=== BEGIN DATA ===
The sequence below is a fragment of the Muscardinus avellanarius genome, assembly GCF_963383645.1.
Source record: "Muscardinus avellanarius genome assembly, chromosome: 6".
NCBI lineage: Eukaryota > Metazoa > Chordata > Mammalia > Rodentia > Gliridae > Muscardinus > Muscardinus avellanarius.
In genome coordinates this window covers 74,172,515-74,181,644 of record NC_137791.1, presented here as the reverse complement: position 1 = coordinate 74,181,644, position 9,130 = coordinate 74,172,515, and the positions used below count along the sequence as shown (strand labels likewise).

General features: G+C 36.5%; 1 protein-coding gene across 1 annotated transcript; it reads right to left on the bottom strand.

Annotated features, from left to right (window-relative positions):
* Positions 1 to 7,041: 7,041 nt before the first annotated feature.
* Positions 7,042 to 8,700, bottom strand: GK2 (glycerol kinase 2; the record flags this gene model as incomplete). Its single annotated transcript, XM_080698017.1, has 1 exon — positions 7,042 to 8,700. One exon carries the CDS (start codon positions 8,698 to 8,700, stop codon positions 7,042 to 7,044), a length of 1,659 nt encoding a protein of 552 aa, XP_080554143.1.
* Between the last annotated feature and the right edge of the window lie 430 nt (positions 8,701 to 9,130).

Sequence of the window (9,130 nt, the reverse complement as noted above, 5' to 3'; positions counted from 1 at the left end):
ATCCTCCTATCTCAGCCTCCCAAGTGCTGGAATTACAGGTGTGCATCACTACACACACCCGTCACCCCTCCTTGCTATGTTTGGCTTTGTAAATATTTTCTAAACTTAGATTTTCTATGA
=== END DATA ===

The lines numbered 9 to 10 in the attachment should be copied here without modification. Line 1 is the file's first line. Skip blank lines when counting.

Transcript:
* Between the last annotated feature and the right edge of the window lie 430 nt (positions 8,701 to 9,130).

Sequence of the window (9,130 nt, the reverse complement as noted above, 5' to 3'; positions counted from 1 at the left end):